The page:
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The IRMOS realtime scheduler

The IRMOS realtime scheduler

Posted Aug 4, 2010 19:29 UTC (Wed) by tcucinotta (guest, #69261)
In reply to: The IRMOS realtime scheduler by alison
Parent article: The IRMOS realtime scheduler

AFAIU, you are referring to the problem of how exactly to choose proper scheduling parameters in order to have a complex real-time application meet all of its deadlines, and what is an exact admission control scheme that ensures that all of the reserved tasks (or task groups) are granted their reserved resources (in presence of possible deadlines different from the periods, blocking times, offsets, non-preemptible sections, etc.).
These two problems need to be tackled similarly when using SCHED_DEADLINE and the IRMOS scheduler: one needs to use proper (and complex) analysis techniques in order to make a strong assessment about the capability of the system to have all real-time applications respect their timing constraints. That said, it is always possible to take simplified approaches, like requesting to the kernel an allocation with period equal to the WCET + max-blocking-time, and period equal to the minimum between the relative deadline and the minimum job inter-arrival time. More complex and precise admission control algorithms may be prohibitive for being coded in the kernel, however some user-space middleware (daemon + application library) might implement them.
The hierarchical scheduling capability of the IRMOS scheduler implies only a little difference w.r.t. the mentioned problem: if an application (or software component) is built of multiple tasks that need a scheduling guarantee as a whole, then the IRMOS scheduler allows for doing that, defining one single reservation with inside all the tasks (where the exact scheduling may still be fine-tuned by using different priorities if needed), whilst SCHED_DEADLINE would force one to use one reservation for each different task, with an increased "fragmentation" of the allocated CPU time and the little risk of having more bandwidth waste due to the need for the necessary over-provisioning. For example, in a recent modification to Jack (, we conveniently exploited such hierarchical feature by forcing all of the audio real-time (jack client) threads from the various multimedia processes into the same reservation, because the entire audio-processing pipeline needs to complete anyway within the next audio cycle.

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The IRMOS realtime scheduler

Posted Aug 8, 2010 18:38 UTC (Sun) by naptastic (guest, #60139) [Link]

"...we conveniently exploited such hierarchical feature by forcing all of the audio real-time (jack client) threads from the various multimedia processes into the same reservation..."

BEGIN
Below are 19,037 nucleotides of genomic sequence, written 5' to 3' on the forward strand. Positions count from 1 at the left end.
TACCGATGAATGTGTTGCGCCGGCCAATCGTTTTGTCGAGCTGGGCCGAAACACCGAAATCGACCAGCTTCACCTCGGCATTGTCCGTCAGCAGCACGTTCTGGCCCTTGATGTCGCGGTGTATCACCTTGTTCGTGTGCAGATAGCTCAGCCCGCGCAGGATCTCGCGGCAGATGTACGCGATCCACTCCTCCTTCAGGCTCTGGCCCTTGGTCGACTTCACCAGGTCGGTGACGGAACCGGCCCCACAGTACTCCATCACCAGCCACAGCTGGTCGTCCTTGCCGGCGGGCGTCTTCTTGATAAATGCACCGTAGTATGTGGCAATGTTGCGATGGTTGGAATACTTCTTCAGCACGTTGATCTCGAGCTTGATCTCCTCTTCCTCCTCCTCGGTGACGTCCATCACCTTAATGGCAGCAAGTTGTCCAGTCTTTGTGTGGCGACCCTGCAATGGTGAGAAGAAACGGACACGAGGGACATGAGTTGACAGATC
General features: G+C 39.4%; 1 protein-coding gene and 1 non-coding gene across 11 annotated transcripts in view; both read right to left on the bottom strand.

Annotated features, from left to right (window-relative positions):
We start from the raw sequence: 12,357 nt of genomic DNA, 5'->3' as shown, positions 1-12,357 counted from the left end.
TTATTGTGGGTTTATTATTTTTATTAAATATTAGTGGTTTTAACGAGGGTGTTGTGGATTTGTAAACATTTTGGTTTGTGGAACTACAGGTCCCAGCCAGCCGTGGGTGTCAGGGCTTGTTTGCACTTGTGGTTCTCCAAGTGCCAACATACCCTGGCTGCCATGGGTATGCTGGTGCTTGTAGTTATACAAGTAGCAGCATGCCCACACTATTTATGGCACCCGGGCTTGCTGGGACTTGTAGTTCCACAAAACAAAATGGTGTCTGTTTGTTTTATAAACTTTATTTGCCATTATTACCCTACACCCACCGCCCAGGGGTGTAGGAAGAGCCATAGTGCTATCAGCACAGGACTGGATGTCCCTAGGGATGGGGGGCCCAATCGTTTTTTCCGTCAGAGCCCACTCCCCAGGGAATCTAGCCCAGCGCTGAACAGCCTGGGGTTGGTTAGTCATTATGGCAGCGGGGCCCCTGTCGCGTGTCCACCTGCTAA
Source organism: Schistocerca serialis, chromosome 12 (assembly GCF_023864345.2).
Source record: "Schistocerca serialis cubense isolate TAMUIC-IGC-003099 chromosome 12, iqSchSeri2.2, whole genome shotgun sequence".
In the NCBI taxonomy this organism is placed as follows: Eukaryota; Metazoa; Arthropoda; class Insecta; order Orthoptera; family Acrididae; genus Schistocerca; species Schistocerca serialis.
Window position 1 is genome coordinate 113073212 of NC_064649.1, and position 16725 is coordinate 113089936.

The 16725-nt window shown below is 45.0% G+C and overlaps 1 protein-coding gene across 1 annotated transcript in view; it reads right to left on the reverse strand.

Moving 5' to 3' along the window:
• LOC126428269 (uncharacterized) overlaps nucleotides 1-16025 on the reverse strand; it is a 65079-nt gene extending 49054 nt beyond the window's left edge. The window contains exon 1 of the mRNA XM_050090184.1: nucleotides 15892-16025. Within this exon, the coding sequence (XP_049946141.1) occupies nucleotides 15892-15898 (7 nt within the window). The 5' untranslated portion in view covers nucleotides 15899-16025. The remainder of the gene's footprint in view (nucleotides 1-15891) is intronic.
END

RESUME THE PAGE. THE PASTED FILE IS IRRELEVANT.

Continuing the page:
How well did that work?

The IRMOS realtime scheduler

Posted Aug 9, 2010 8:02 UTC (Mon) by tcucinotta (guest, #69261) [Link]

Quite well. Of course, nothing can work better than using the PC for doing exclusively (jack-enabled) audio, with jack (and client threads) running at real-time priority, with rt-priorities fine-tuned by hand (e.g., see or, in case of more real-time applications, employing a rate-monotonic ordering), etc.

However, the interesting facts I can point out are the following:

1) the obtained Jack "driver end times" are basically similar to the ones of the configuration above, detailing:
1.a) when using soft resource reservations, we actually got similar driver end times with no xrun events;
1.b) when using hard resource reservations, a few jack xrun might occur in correspondence of abrupt workload changes (e.g., a software synthesizer) -- this is expected due to 2.b), and it can be mitigated by increasing the over-provisioning level;

2) the modified Jack (daemon and library) finds automatically the needed scheduling parameters and requires no modifications to the applications:
2.a) the period is set depending on the configured sampling frequency and buffer size;
2.b) the budget is dynamically adapted following the monitored workload, with a few heuristics for: providing a proper safety over-provisioning level, reacting to new jack clients registration, and reacting to xrun occurrence;

3) in presence of other real-time applications on the system, the achieved performance of both Jack and the other real-time applications (exploiting EDF-based scheduling with temporal isolation) can be investigated in isolation, and no cumbersome (for the end-user) priority tuning is needed.

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